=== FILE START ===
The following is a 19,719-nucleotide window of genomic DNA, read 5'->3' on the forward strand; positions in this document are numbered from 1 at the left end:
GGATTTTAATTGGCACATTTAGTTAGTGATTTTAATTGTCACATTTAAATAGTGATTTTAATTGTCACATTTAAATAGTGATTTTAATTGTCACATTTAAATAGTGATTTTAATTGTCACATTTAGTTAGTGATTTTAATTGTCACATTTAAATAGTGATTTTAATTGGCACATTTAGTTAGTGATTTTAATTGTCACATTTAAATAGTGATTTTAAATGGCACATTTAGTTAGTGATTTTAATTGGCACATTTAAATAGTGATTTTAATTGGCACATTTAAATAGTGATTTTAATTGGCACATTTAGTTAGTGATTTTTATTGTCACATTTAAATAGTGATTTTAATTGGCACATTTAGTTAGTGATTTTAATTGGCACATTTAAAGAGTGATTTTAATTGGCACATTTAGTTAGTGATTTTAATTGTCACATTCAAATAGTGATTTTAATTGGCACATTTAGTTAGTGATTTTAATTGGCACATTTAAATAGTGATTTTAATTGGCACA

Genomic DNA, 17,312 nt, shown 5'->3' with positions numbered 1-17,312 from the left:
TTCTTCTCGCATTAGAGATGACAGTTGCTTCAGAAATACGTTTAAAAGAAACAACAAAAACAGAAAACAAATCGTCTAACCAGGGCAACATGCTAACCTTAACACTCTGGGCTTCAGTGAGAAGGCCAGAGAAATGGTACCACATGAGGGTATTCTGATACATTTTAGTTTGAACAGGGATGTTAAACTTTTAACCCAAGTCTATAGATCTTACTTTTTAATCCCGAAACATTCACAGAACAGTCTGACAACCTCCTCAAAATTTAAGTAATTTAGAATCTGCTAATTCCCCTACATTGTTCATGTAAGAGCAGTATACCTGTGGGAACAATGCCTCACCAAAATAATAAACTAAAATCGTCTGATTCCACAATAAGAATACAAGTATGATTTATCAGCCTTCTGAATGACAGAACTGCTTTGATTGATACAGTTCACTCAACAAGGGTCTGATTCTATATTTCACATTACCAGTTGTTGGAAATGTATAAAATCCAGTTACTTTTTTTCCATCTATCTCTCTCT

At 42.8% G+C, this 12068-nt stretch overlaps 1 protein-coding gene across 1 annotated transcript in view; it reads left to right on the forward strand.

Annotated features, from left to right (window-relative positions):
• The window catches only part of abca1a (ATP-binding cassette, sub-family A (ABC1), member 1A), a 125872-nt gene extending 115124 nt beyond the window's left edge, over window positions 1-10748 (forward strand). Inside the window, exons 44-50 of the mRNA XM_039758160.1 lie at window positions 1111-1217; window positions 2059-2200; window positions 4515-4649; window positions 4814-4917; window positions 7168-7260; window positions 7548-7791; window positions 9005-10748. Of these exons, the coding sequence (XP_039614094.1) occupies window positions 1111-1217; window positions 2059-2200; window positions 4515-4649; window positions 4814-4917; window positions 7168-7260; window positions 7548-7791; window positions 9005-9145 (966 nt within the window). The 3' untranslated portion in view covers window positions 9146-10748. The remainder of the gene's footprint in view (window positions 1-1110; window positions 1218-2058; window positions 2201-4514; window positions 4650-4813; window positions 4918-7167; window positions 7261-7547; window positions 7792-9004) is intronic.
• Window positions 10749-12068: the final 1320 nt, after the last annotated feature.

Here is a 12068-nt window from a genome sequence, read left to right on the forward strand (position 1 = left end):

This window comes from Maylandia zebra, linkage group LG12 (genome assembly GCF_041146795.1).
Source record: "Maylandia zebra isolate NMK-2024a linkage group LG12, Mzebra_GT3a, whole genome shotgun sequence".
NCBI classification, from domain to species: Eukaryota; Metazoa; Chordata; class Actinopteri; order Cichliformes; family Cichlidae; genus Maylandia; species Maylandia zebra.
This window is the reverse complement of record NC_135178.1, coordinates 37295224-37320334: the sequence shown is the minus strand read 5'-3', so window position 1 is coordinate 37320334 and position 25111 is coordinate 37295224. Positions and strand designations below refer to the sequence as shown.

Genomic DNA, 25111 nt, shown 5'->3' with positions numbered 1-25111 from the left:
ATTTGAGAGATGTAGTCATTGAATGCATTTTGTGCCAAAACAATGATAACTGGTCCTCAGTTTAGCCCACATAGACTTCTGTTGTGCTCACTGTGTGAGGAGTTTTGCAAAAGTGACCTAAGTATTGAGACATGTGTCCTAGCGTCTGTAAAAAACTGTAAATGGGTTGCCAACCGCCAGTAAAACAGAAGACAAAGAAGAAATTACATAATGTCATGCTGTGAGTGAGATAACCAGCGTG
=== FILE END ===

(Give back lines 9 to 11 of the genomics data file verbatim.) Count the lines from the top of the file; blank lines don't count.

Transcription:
Here is a 12068-nt window from a genome sequence, read left to right on the forward strand (position 1 = left end):

This window comes from Maylandia zebra, linkage group LG12 (genome assembly GCF_041146795.1).
Source record: "Maylandia zebra isolate NMK-2024a linkage group LG12, Mzebra_GT3a, whole genome shotgun sequence".